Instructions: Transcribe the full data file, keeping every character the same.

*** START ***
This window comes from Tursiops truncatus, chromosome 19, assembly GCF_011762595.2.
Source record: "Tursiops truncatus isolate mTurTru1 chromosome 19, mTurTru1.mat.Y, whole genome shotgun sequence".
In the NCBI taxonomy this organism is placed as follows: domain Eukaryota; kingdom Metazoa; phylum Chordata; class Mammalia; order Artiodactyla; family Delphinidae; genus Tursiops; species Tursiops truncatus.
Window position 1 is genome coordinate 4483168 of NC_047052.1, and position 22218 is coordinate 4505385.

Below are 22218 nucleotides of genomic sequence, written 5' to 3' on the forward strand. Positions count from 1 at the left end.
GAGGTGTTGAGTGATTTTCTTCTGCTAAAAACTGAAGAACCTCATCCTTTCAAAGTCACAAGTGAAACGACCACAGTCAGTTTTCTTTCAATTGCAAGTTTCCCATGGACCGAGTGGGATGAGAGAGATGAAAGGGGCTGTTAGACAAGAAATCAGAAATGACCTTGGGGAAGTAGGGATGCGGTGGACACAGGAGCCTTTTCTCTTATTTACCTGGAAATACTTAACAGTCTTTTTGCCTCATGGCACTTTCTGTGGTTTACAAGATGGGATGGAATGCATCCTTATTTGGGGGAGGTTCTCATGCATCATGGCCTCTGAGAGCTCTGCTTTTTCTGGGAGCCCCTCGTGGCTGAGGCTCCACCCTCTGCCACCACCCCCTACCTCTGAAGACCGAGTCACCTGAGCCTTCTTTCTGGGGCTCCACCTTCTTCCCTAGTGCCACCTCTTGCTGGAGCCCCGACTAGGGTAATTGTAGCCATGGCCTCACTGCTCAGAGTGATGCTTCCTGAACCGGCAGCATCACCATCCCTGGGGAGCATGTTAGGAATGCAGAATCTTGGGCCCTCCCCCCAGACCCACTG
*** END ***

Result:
This window comes from Tursiops truncatus, chromosome 19, assembly GCF_011762595.2.
Source record: "Tursiops truncatus isolate mTurTru1 chromosome 19, mTurTru1.mat.Y, whole genome shotgun sequence".
In the NCBI taxonomy this organism is placed as follows: domain Eukaryota; kingdom Metazoa; phylum Chordata; class Mammalia; order Artiodactyla; family Delphinidae; genus Tursiops; species Tursiops truncatus.
Window position 1 is genome coordinate 4483168 of NC_047052.1, and position 22218 is coordinate 4505385.

Below are 22218 nucleotides of genomic sequence, written 5' to 3' on the forward strand. Positions count from 1 at the left end.
GAGGTGTTGAGTGATTTTCTTCTGCTAAAAACTGAAGAACCTCATCCTTTCAAAGTCACAAGTGAAACGACCACAGTCAGTTTTCTTTCAATTGCAAGTTTCCCATGGACCGAGTGGGATGAGAGAGATGAAAGGGGCTGTTAGACAAGAAATCAGAAATGACCTTGGGGAAGTAGGGATGCGGTGGACACAGGAGCCTTTTCTCTTATTTACCTGGAAATACTTAACAGTCTTTTTGCCTCATGGCACTTTCTGTGGTTTACAAGATGGGATGGAATGCATCCTTATTTGGGGGAGGTTCTCATGCATCATGGCCTCTGAGAGCTCTGCTTTTTCTGGGAGCCCCTCGTGGCTGAGGCTCCACCCTCTGCCACCACCCCCTACCTCTGAAGACCGAGTCACCTGAGCCTTCTTTCTGGGGCTCCACCTTCTTCCCTAGTGCCACCTCTTGCTGGAGCCCCGACTAGGGTAATTGTAGCCATGGCCTCACTGCTCAGAGTGATGCTTCCTGAACCGGCAGCATCACCATCCCTGGGGAGCATGTTAGGAATGCAGAATCTTGGGCCCTCCCCCCAGACCCACTG